The second exception mirrors the findings of the police interrogations. When the interaction was hostile, with competing agendas and distinct roles, the use of mutual verbal mimicry caused a stalemate. Competitive interactions tend to resolve only when one person concedes to the other. In the absence of one mimicking the other the interaction went back-and-forth, just like the no confession interrogations.
Richardson’s explanation for both of these exceptions is that they are ‘schema-inconsistent’ scenarios. By this she means that the person’s behaviour is inconsistent with what is expected in such an interaction. This appears to trigger—perhaps even subconsciously trigger—suspicion in the observer. A feeling of unease that stalls cooperative encounters and provokes an unwillingness to concede in competitive encounters.
If mimicry is linked to cooperation—the two exceptions notwithstanding—it represents a potentially useful way of gauging the nature of relationships. It may, for example, be used to identify periods of low cooperation in an interview. A post-interview review of mimicry may flag sticking points that need to be revisited. It may also help interviewers identify and refine their approach to difficult periods of interaction. Similarly, mimicry may be used by investigators who want to learn more about the relationships among gang members. Here the most useful insights will come from monitoring the changing patterns of mimicry over time.
Arguably the most interesting possibility, however, is that people can be trained to mimic in a way that generates cooperation. This is the question Richardson was drawn to answer during the final stages of her project. Her first study of this possibility borrowed an experimental set-up used extensively in cognitive science. Pairs sat opposite one another with a pile of picture cards by their side, and a second set of cards laid out in front of them. Each member of the pair then took turns describing what was on the uppermost card, while the listening member searched for that card on the table. By manipulating what one member said (they were conscious of the experiment’s true purpose), Richardson showed that it is possible to educe mimicry by changing language use.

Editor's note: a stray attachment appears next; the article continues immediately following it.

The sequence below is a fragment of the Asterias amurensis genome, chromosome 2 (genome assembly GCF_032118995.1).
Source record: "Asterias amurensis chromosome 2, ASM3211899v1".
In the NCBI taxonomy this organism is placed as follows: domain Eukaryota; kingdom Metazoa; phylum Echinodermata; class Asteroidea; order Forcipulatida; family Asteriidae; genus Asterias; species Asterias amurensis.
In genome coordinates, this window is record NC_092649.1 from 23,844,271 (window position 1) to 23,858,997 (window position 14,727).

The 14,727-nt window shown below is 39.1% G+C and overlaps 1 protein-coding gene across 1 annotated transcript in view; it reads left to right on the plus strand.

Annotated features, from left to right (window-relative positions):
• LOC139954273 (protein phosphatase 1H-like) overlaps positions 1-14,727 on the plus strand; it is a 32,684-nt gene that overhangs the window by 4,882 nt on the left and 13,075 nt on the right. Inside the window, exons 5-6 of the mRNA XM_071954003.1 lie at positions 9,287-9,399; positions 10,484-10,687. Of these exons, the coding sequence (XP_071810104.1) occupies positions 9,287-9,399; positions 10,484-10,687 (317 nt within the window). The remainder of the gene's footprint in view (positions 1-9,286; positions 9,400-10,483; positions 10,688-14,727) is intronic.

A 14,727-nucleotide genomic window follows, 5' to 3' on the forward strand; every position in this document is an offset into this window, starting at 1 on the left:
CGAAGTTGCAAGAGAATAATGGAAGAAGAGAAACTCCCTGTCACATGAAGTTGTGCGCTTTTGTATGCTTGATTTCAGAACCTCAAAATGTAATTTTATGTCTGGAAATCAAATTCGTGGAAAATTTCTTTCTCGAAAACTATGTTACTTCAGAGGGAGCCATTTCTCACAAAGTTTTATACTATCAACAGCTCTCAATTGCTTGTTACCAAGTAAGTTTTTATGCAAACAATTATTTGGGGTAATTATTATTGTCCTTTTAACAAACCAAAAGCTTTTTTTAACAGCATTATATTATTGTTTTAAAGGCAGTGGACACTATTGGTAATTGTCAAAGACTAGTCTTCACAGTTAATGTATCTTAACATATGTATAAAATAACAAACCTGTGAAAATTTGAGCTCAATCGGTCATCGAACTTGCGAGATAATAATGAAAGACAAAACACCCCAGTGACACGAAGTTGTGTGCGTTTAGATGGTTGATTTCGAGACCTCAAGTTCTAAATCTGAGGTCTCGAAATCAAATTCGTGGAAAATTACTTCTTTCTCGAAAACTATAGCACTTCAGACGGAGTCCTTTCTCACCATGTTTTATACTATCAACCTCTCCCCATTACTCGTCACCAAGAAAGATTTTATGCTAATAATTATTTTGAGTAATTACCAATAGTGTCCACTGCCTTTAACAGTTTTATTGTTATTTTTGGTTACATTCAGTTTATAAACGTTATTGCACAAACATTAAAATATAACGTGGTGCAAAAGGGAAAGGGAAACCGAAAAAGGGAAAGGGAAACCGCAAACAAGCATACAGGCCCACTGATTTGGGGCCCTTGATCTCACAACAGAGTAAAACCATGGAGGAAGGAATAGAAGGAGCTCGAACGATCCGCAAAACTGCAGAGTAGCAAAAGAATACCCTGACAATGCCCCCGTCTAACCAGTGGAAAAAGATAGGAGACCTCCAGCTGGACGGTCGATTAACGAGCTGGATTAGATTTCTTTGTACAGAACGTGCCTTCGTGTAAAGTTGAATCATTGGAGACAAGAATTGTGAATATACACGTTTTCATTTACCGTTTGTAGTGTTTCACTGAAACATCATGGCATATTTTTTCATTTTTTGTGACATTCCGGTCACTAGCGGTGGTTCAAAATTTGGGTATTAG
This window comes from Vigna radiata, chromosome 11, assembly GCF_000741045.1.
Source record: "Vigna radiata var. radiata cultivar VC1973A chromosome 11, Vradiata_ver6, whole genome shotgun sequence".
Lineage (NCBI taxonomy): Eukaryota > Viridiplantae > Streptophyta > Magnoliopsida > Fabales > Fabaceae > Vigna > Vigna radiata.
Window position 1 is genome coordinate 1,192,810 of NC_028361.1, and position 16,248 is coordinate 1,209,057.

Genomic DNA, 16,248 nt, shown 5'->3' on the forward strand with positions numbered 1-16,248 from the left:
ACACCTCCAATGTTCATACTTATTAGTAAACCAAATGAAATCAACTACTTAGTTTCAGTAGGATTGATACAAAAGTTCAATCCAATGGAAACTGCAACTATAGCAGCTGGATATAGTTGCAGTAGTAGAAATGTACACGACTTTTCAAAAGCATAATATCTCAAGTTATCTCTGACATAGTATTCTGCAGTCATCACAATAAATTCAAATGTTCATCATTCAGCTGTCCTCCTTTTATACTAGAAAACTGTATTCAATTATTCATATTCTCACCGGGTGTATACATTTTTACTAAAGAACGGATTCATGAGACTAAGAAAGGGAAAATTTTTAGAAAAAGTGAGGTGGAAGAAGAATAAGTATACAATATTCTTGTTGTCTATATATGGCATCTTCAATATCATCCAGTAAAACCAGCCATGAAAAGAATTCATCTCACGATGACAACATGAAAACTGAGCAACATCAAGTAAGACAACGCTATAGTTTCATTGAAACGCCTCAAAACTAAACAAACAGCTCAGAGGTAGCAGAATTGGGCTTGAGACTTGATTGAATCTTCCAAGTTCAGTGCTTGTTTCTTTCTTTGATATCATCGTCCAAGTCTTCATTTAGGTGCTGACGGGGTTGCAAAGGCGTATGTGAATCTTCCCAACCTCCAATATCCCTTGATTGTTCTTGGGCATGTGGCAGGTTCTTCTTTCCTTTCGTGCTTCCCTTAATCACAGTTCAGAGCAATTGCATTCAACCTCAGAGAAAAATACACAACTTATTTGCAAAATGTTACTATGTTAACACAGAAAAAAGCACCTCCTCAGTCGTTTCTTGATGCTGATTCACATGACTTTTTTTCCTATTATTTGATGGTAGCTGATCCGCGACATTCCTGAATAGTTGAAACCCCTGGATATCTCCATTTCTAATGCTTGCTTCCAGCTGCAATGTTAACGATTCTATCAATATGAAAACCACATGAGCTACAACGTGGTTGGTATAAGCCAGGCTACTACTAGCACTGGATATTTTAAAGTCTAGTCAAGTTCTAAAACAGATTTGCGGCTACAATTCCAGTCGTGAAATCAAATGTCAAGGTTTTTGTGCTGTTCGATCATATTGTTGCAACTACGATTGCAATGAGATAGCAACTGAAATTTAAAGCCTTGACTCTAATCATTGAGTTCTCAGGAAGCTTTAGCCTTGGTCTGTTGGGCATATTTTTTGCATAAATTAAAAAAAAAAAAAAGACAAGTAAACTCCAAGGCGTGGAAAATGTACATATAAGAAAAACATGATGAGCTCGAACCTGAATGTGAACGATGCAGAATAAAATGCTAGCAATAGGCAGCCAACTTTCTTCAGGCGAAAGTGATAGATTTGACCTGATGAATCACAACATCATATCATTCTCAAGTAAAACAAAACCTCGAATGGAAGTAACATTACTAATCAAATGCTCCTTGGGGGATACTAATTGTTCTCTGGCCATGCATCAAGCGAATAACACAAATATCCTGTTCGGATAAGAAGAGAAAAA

“So,” recalls Richardson, “I had data that would convince the scientists, but not those from investigative practice. I needed to demonstrate that it was possible, through mimicry, to gain cooperation and information from somebody in a context where doing so may have negative implications for that person.” She finally showed this in a series of mock interactions where outcome was tied intimately to the extent to which people shared information and acted cooperatively. “I trained my interviewer, Steven, to mimic key aspects of a persons behaviour whenever he could. When utilising this strategy, he educed more cooperation from his opposite number, and he gained a better outcome as a result.”